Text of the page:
BB: Yes.


GP: Most of them are, the ones that are continuing. There are some people retiring but they’re starting to switch over.  That’s the other thing I did … it’s interesting, I knew that carrying around a Califone was really heavy and really a problem.


BB: Yes.


GP: So I looked around for a new system and I came up with a Yamaha StagePass 300, which is a system that is used for musicians and people who are planning meetings.  It is a fairly portable system. It’s basically two speakers and a mixer which has input for four microphones and two … like if you had a keyboard or something.  I use it to put the computer in.  So there is two places where that can be put in.  And then it has 300 watts of output, 150 watts on each channel.  And I started using that and John Kaltenthaler says “oh, you better not use that because you’re not standard”.  I wasn’t standard, in fact I started getting stereo.  I would get as much stereo music as I could and I would play stereo.


BB: Uh huh.


GP: Because the system could play stereo and most of the square dance music is mono.  Although if you look at it there are … there is one company, I forget which one it is, that was doing stereo fairly early.  But it turns out that I had problems with that StagePass also because it has reverb. I could put reverb on and make myself sound real good but in a big hall where you had lots of bouncing around it made me not very understandable.  I had to take reverb off (laughs).  But certainly carrying that around and carrying a computer around is better than carrying a Califone around and 78 records …


BB:  Well it’s …


GP: … things like that, that we used to do.


BB: Yeah, well.  Today is a long ways from the Califone, that’s for sure.


GP: That’s for sure. The other thing that I think is neat, now that we have the web, like we used to … you know, how do you … what do you give to dancers to help them learn.  You know, we had the books that Bob Osgood had created for Sets In Order, and we used to give those out, and I still give them out by the way.


BB: Yes.


GP: But you know people now days want to go to the web to find out.  So, for example, Saddle Brook Squares has a web site [ ] where they have videos of all the moves through Plus.  So now I tell all my dancers “just go to the web, pull up the Saddle Brook Squares lesson plan and look at the ones you want to look at”.  Then if they don’t like looking at real dancers who are in the Saddle Brook Squares videos, they can go to the Taminations. Tam Twirlers is a group that has put up something called Taminations at httP:// and they have animations of all of the calls up through C3A.


BB: Is that right.


GP: Yup.  And not only do they have the standard applications but they have the calls from, from different positions and formations.  And that is a tremendous … you know if you have a question about how to do a call or anything like that you just go right to that web site and it’s all there for you.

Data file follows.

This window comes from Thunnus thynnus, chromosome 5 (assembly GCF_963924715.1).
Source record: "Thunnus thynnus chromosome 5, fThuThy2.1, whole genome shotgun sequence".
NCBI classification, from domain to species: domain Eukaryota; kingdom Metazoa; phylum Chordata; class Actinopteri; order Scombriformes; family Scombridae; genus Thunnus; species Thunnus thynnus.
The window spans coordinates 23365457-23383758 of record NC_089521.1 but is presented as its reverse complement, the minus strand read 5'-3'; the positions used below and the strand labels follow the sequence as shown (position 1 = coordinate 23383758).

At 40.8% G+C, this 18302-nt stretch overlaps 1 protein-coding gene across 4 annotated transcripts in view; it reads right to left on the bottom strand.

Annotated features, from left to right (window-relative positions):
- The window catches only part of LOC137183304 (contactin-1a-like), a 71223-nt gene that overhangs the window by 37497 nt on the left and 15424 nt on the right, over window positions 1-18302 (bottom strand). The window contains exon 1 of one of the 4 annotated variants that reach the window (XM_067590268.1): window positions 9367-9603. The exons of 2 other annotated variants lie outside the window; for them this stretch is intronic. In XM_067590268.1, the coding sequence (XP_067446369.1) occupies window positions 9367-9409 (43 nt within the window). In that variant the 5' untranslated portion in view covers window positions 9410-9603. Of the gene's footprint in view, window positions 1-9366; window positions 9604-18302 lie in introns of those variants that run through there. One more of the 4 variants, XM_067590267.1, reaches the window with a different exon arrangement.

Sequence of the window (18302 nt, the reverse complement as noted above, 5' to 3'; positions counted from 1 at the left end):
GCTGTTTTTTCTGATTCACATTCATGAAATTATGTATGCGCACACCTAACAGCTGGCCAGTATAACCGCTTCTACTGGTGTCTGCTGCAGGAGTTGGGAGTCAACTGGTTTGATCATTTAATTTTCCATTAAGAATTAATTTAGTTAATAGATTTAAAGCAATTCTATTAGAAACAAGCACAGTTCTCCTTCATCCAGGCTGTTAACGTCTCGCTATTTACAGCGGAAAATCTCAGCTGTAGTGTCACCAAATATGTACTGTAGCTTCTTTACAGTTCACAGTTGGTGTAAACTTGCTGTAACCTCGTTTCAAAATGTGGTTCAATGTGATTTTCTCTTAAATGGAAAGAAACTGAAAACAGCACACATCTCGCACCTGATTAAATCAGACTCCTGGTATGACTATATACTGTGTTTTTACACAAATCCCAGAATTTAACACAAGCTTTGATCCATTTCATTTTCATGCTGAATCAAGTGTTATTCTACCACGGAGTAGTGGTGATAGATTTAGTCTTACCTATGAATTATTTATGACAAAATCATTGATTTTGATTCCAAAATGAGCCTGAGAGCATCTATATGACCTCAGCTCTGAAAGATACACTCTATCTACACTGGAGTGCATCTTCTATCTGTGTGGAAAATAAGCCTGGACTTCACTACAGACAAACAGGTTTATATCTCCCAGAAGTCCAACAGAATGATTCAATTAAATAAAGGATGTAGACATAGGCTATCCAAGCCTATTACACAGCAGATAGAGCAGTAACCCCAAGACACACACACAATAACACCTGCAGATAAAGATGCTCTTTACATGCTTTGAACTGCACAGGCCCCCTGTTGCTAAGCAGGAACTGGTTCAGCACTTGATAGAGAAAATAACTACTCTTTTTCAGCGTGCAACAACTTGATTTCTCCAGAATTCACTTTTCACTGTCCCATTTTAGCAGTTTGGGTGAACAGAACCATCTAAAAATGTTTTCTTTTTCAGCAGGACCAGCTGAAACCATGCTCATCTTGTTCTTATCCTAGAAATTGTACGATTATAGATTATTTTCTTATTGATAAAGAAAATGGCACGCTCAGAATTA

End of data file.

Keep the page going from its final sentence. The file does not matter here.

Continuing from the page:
BB: I’ll be darned.


GP: And of course the site … you’ve talked to Vic, you did an interview with Vic.


BB: Yes.


GP: And you know we talked about the little black books …


BB: Yes.


GP:  … and how Al’s little black book is now up on the SDFNE web site, well Ceder’s site is the little black book of today.


BB: I see.


GP: Because you just go there and put in the call that you want and he, he lists out modules that have that call in them and they are rated from easy, you know, all the way down through, you know, hard.  So you don’t need a little black book anymore, you don’t have to copy stuff down at dances, you just go to Ceder’s web site.


BB: Right, right.


GP: And he has 14,032 records indexed and 9,786 cue sheets for 9,786 of those records. (Bob laughs) So for example if you go to buy a record … lets say you buy a used record, there’s a lot of used records out there today …


BB: Sure.


GP: … the records … you can get them for about $.50 a piece if you buy a lot of 10 … if you go to Ebay, Perry’s down in Kentucky they have 3 or 4 record auctions going all the time and for about $.50 at the lowest to $1.00 at the most you can get these used records.


BB: Yes.


GP: Well actually he has new records, but you can get used records too, and if you get the used records without the cue sheet you just to (Bob laughs) and pull up the cue sheet and you’ve got it.


BB: I’ll be darned.


GP: And you don’t have to listen to the caller call it and copy it down.


BB: Right, right.  Well, so with all this information this leads us up to the little project that I’ve been working on since 1996, and when was it that you contacted me, do you remember?


GP: Back in 2007.




GP: And you said that there is a few recordings that need to be transcribed.


BB: Yes.


GP: (laughs) So I started on a few and then it seems like every time I’d get one done Johnny Wedge would find another one.


BB: Yes.